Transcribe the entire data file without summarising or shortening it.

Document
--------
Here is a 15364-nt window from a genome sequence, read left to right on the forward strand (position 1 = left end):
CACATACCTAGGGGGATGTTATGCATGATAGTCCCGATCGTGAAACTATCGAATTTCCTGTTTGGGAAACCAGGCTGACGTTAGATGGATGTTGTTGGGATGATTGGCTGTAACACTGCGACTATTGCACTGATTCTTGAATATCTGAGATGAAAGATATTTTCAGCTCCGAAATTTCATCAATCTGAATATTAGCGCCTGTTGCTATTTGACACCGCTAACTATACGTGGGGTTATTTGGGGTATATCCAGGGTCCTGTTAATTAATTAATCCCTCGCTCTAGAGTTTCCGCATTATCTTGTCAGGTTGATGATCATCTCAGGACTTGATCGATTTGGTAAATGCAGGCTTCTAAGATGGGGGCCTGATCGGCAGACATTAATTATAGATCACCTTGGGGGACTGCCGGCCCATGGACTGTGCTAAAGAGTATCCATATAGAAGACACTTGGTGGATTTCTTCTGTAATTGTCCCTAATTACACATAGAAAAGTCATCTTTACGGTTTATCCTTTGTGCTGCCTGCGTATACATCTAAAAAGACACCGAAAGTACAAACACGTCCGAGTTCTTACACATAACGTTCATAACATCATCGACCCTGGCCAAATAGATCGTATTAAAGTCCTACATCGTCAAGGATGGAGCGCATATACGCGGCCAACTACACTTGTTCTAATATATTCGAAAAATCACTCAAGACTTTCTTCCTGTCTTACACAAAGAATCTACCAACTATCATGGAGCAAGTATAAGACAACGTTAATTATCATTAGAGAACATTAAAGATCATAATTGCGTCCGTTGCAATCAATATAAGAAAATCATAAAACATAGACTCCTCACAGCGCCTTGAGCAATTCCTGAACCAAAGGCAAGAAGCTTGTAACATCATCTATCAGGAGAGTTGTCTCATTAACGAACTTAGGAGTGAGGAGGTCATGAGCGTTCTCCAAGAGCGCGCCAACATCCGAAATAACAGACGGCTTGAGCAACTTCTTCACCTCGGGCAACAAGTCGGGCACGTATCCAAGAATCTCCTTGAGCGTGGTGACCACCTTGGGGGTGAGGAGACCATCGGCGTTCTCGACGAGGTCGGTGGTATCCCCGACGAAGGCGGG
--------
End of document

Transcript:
Here is a 15364-nt window from a genome sequence, read left to right on the forward strand (position 1 = left end):
CACATACCTAGGGGGATGTTATGCATGATAGTCCCGATCGTGAAACTATCGAATTTCCTGTTTGGGAAACCAGGCTGACGTTAGATGGATGTTGTTGGGATGATTGGCTGTAACACTGCGACTATTGCACTGATTCTTGAATATCTGAGATGAAAGATATTTTCAGCTCCGAAATTTCATCAATCTGAATATTAGCGCCTGTTGCTATTTGACACCGCTAACTATACGTGGGGTTATTTGGGGTATATCCAGGGTCCTGTTAATTAATTAATCCCTCGCTCTAGAGTTTCCGCATTATCTTGTCAGGTTGATGATCATCTCAGGACTTGATCGATTTGGTAAATGCAGGCTTCTAAGATGGGGGCCTGATCGGCAGACATTAATTATAGATCACCTTGGGGGACTGCCGGCCCATGGACTGTGCTAAAGAGTATCCATATAGAAGACACTTGGTGGATTTCTTCTGTAATTGTCCCTAATTACACATAGAAAAGTCATCTTTACGGTTTATCCTTTGTGCTGCCTGCGTATACATCTAAAAAGACACCGAAAGTACAAACACGTCCGAGTTCTTACACATAACGTTCATAACATCATCGACCCTGGCCAAATAGATCGTATTAAAGTCCTACATCGTCAAGGATGGAGCGCATATACGCGGCCAACTACACTTGTTCTAATATATTCGAAAAATCACTCAAGACTTTCTTCCTGTCTTACACAAAGAATCTACCAACTATCATGGAGCAAGTATAAGACAACGTTAATTATCATTAGAGAACATTAAAGATCATAATTGCGTCCGTTGCAATCAATATAAGAAAATCATAAAACATAGACTCCTCACAGCGCCTTGAGCAATTCCTGAACCAAAGGCAAGAAGCTTGTAACATCATCTATCAGGAGAGTTGTCTCATTAACGAACTTAGGAGTGAGGAGGTCATGAGCGTTCTCCAAGAGCGCGCCAACATCCGAAATAACAGACGGCTTGAGCAACTTCTTCACCTCGGGCAACAAGTCGGGCACGTATCCAAGAATCTCCTTGAGCGTGGTGACCACCTTGGGGGTGAGGAGACCATCGGCGTTCTCGACGAGGTCGGTGGTATCCCCGACGAAGGCGGG